Self-Esteem is a Process

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Self-esteem is such a common term that it can start to lose its meaning. I think of self-esteem as a sense of self, and a vital building block for recovery and growth. It’s hard to start trusting our inner wisdom until we have a sense of self. But once it’s there, that intuitive voice can become a regular source we can go to for guidance.

One of the first steps in building that foundation is to heal old wounds and grieve losses. This helps us start to understand ourselves, practice acceptance, and form a connection with ourselves. Then we can start feeling capable of respecting and honoring ourselves.

If we don’t truly care about ourselves, or even feel some self-loathing, we’re going to find it practically impossible to make healthier choices. People wonder why they can’t make some of these changes, and it’s because this piece is missing.

When you have issues with food, or anything else for that matter, it’s essential to meet your basic physiological needs first before addressing higher-level needs like self-esteem. This is the fundamental idea behind Maslow’s hierarchy of needs, which can be used as building blocks of recovery.

So how do you know which level you’re on, and where to start your recovery journey? That’s what we help people decide at White Picket Fence Counseling Center. As therapists we help guide that process and give it a sense of order.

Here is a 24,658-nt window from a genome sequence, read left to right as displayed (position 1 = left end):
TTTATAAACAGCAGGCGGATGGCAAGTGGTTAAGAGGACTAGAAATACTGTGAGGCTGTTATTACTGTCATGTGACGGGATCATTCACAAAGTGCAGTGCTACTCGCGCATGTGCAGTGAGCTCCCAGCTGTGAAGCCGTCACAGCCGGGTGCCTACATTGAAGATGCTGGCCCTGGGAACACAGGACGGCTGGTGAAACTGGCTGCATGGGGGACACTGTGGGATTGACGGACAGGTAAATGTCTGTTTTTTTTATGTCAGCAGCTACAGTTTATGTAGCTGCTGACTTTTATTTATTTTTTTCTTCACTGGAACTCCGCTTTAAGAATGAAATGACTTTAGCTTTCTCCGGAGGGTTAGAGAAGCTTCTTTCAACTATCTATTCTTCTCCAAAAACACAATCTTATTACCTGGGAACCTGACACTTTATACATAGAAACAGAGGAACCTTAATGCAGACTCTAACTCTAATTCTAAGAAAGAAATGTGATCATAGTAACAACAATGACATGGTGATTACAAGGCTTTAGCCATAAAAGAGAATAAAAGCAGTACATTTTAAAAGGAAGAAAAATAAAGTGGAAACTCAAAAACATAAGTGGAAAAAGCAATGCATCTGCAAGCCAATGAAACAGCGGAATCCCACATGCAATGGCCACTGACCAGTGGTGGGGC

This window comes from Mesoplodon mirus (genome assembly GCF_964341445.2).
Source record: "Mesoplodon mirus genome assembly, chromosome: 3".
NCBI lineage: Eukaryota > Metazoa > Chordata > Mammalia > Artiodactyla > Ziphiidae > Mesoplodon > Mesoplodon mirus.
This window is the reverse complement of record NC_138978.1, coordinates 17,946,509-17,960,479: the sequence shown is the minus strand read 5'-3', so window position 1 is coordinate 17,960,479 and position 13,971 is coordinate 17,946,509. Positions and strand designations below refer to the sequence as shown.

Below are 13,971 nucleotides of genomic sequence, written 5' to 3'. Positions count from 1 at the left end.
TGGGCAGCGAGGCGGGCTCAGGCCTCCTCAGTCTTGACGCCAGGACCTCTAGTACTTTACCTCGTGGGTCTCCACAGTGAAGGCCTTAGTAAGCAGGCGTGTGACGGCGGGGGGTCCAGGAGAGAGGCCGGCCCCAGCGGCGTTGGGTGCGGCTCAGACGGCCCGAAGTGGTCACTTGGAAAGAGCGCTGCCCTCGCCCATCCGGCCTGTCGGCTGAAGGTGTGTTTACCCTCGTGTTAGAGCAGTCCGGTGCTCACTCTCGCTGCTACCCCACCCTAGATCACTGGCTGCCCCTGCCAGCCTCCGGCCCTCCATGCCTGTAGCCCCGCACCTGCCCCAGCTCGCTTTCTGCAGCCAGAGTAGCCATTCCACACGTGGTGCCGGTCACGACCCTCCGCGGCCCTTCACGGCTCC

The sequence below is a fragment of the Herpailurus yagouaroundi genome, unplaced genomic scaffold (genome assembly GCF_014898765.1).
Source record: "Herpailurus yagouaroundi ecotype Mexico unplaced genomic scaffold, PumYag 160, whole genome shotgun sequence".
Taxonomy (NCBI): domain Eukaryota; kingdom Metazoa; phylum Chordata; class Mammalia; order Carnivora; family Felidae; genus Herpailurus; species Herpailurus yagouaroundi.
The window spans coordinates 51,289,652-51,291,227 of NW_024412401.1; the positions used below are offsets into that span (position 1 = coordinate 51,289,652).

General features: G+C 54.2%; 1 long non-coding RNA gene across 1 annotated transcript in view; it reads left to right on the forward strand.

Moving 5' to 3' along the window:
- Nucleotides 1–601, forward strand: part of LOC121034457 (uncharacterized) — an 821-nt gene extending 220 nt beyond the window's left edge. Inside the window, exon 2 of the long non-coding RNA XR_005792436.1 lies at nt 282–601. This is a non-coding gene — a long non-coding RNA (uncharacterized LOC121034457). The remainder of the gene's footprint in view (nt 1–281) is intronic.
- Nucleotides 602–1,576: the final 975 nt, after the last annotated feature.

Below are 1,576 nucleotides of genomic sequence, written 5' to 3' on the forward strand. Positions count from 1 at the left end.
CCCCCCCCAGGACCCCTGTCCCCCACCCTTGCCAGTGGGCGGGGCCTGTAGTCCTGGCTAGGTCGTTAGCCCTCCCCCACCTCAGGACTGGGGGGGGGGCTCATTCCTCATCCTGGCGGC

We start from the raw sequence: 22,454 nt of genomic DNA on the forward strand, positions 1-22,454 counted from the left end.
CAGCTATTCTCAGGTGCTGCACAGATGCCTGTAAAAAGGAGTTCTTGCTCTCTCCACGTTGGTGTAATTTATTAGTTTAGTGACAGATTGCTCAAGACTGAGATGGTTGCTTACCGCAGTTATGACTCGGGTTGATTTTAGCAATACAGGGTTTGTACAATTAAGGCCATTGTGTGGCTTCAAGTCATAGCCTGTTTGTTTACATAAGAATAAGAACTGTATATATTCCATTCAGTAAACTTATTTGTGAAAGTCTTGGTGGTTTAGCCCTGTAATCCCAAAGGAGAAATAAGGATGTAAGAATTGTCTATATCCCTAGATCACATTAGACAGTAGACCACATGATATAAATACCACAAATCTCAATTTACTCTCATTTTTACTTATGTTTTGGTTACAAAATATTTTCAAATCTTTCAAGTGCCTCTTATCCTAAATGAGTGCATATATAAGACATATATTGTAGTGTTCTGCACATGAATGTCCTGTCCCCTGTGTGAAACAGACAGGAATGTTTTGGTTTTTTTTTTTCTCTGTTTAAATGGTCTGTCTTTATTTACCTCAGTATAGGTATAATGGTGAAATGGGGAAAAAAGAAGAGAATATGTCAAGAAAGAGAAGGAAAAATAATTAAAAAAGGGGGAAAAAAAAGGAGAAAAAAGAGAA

People may come to therapy wanting relief from a specific source of pain. “I need better self-esteem so I can succeed at work,” they may say, or “Let’s work on anger because I want to stop destroying my relationships,” or maybe it’s, “Please help me lose [or gain] weight so I can finally be happy!” But in all of these examples there is probably some other healing that needs to happen first, as a foundation to meet those goals.

This process isn’t a quick fix, and change takes time. While I can rhyme off a list of tools that I know have worked for other people, if they don’t fit where you are in your recovery, they’re not likely to work for you.

Recovery is a process, whether you’re in counseling, yoga-based therapy, art therapy, couples therapy, residential treatment, a 12-step program, or something else. The inner work of recovery is like a master’s program, so you have to first get your high school diploma, associate’s degree, and bachelor’s degree.

It is definitely possible to achieve inner peace and self-esteem, so you can also feel good about what’s outside yourself. This peace can extend to your relationships, which can grow stronger with healthy communication. But we do all of this layer by layer, step by step.

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